A technician explains measurements whilst a scientist explains observations.

What is New Empiricism?

New Empiricism addresses the simple observations and questions of everyday life such as: 'when I say "now!" how do I hear a word that is in the past?' or 'when I look in a mirror I cannot see my eyes move so what am I seeing while they move?' and integrates these into a scientific description of our human and physical world. It delivers descriptions of our experience in simple terms and then asks what sort of theory can explain these descriptions.

New Empiricism holds that our experience, our mind, is a real phenomenon that will, one day, have a physical explanation and that we should not declare that it is supernatural and inexplicable or use school physics to deny that it exists.

The various articles on New Empiricism are listed in the Table of Contents on the left.

A good starting point is the "Introduction to New Empiricism" and "Time and conscious experience" treats the subject in more depth. If you find yourself bridling at the novelty of this approach and feel it should be dismissed try "Perceiving perception" and "Materialists should read this first" which provide arguments about why you might believe your own experience.

The purpose of this site is to try to alert research workers to the possibility that our conscious experience may be localised in our brains. Bizarre as it may seem to lay visitors, many philosophers and neuroscientists are materialists or dualists and absolutely refuse to countenance the possibility that conscious experience is localised and would actively discourage research on the matter as pointless (See "Where is conscious experience?").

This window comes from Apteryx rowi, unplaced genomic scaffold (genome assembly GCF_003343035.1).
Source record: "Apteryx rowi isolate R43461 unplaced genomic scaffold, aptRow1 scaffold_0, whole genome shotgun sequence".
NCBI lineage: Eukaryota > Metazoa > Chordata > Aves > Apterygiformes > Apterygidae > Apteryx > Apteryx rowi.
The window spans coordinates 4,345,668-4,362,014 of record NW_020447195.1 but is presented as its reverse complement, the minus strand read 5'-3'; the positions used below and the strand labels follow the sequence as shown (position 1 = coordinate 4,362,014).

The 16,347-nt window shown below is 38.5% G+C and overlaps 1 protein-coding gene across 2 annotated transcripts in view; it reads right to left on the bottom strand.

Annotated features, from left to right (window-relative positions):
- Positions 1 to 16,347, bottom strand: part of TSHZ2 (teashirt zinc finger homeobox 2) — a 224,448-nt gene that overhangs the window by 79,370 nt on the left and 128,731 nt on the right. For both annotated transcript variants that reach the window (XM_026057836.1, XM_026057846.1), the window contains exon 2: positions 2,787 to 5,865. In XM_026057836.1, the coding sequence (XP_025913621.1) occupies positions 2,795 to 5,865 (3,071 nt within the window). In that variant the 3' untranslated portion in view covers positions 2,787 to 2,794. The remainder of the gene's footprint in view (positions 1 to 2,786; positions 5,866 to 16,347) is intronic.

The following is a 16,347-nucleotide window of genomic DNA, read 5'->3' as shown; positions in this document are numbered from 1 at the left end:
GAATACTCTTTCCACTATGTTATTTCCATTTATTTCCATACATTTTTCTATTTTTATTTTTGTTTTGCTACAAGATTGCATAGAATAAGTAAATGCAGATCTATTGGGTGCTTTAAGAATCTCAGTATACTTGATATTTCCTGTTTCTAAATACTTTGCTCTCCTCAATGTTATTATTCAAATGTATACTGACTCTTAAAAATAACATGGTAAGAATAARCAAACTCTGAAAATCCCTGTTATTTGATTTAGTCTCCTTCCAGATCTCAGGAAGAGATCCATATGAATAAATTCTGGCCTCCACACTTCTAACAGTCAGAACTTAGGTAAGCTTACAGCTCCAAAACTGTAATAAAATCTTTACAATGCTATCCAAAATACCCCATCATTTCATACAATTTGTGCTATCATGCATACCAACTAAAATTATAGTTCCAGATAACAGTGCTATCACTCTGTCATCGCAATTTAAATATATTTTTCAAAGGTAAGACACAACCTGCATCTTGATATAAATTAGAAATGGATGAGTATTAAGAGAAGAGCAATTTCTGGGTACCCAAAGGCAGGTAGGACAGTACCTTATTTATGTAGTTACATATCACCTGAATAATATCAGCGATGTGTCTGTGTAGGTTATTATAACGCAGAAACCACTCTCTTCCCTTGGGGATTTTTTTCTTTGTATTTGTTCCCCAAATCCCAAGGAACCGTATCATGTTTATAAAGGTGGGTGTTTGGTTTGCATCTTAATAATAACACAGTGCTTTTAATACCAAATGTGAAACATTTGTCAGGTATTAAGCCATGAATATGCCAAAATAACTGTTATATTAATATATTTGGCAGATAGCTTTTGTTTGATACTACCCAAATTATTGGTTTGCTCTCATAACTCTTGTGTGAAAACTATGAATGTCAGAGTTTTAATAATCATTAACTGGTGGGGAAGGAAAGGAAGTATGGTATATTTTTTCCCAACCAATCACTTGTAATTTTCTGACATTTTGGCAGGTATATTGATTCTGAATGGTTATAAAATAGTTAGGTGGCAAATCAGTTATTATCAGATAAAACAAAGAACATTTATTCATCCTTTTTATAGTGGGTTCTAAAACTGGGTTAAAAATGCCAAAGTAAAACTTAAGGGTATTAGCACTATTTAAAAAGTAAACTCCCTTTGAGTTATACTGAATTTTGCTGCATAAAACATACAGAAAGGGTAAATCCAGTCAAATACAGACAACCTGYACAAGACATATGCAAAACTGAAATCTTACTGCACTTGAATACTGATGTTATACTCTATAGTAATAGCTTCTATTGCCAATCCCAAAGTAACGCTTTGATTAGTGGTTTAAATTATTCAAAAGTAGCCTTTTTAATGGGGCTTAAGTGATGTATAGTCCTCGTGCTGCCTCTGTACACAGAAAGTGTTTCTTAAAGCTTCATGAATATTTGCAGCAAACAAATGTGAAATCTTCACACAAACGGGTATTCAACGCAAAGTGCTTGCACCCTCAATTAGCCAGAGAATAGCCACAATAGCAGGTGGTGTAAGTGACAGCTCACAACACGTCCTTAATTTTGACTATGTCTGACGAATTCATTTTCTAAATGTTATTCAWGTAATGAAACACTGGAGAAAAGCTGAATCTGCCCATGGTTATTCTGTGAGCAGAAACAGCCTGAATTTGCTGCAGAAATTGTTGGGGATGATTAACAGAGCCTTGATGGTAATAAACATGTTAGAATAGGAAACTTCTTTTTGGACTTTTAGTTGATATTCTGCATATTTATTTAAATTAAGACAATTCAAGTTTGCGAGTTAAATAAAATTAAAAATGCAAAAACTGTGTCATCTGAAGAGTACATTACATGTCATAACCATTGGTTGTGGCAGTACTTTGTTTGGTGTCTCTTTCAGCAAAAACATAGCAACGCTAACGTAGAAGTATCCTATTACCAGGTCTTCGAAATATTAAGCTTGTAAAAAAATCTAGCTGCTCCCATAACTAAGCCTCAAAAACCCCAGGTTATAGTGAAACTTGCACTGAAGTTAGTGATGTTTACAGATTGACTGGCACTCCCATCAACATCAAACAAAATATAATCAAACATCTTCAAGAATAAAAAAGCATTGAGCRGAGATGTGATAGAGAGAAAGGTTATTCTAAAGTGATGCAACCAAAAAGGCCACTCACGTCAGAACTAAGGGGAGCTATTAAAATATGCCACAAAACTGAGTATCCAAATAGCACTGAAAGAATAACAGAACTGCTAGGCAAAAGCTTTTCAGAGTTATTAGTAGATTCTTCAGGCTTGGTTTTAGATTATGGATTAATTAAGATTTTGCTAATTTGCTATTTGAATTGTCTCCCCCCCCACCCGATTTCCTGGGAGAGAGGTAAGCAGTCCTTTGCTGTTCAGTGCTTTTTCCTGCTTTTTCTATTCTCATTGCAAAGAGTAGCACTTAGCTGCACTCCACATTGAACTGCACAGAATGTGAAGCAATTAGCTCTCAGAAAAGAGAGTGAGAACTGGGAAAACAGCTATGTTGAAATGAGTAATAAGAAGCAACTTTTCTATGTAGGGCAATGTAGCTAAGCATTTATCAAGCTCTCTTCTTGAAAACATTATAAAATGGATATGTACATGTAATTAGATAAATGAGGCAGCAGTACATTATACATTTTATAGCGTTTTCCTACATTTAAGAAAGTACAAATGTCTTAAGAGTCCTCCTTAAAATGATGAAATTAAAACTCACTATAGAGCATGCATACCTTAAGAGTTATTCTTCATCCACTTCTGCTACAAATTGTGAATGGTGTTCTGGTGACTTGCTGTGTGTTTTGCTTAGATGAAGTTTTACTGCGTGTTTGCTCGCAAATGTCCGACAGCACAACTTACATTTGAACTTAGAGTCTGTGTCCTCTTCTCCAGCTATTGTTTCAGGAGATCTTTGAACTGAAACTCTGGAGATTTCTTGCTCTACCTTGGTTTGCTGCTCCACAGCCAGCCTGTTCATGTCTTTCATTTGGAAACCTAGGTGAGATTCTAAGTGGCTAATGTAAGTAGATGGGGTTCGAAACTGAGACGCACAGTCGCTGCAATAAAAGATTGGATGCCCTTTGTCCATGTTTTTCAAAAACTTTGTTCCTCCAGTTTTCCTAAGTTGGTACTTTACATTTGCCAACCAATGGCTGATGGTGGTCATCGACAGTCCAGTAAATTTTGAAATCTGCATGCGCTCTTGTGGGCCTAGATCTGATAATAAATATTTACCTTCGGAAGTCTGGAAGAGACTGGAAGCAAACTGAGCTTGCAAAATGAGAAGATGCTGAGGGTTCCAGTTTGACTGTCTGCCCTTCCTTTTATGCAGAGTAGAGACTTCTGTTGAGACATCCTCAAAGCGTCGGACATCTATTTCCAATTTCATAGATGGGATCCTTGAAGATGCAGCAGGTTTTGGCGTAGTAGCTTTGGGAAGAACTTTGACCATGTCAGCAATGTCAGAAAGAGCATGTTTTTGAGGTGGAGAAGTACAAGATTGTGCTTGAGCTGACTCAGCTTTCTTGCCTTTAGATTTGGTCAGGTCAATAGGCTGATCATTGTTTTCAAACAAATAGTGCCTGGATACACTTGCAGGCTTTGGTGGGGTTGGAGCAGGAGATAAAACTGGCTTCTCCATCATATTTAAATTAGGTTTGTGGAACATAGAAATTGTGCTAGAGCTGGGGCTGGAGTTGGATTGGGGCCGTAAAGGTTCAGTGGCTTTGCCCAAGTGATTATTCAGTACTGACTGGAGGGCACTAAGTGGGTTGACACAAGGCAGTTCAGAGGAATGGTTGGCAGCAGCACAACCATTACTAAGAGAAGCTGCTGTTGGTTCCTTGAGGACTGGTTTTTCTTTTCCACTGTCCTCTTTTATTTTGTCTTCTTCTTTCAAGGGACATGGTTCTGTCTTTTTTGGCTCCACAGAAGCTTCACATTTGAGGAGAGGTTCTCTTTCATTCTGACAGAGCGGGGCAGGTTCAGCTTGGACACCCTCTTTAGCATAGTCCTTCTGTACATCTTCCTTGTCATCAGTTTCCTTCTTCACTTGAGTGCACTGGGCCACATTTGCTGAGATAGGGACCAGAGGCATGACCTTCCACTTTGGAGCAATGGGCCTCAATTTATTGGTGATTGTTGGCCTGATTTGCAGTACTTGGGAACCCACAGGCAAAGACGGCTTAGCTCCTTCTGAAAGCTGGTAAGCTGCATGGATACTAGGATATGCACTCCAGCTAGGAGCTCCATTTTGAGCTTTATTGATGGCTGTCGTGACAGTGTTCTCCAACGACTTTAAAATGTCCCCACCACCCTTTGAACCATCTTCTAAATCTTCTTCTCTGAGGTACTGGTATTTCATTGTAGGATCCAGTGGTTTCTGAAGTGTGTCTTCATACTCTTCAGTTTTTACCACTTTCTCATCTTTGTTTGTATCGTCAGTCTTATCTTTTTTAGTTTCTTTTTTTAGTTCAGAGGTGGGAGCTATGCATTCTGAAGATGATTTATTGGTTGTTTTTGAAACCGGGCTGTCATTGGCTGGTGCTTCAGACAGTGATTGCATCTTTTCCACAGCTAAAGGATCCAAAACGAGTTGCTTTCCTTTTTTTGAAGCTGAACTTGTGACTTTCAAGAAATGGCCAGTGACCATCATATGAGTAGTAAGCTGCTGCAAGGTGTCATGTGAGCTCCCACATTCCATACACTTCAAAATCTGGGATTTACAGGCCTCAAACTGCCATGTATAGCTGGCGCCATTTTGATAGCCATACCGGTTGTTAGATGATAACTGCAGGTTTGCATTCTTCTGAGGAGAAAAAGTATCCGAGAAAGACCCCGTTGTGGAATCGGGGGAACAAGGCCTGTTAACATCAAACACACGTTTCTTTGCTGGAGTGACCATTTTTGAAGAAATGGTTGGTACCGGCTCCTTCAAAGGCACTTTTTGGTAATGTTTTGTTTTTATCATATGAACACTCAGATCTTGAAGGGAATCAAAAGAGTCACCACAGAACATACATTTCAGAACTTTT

New Empiricism is not just academic or agitating for research, it has consequences such as the insight that digital computers with defined states for each clock pulse cannot have conscious experience and that if God exists He would exist as part of, or the whole of, what we call the physical world. It also has consequences for what is called free will", suggesting that our will is the result of training (See "Conscious free will and empiricism").

New Empiricism is an updated form of William James' Radical Empiricism. Like James it takes the view that our experience can be inspected and analysed and should not be dismissed on the basis of theory. Although there is considerable overlap with James' empirical observations the analysis of New Empiricism is inclined towards indirect and representational realism. (It should not be confused with the 'New Empiricism' movement in architecture).

New Empiricism is a scientific approach which recognises that we can compare our conscious experience and treat our observations scientifically. The most probable physical explanation of our conscious experience is that dimensional time exists and spacetime has a geometry that permits point observation (See An Introduction to New Empiricism). However, the objective of New Empiricism is not to provide certainties, it is to demonstrate that materialism and dualism are in error and that other hypotheses are needed if we are to explain "mind".

If a scientist were to find a phenomenon where the current theory (physical description) of that phenomenon did not correspond to the reality of observations then he would rub his hands with glee. He would have found that most elusive of situations: a chance to expand scientific theory. Philosophers on the other hand have a tendency to dismiss observations that do not correspond to theory, I hope the articles on this web site might convince them otherwise.

Our conscious experience is a projective geometrical space and projective geometry was developed to describe it so that artists could produce a convincing appearance for their pictures. Physics in three dimensions will not be adequate for a description of a projective space such as our experience. Many people have spotted that there is a difference between physical theory and the reality of experience but it would be nice to see more people adapting physical theory to remove the difference.

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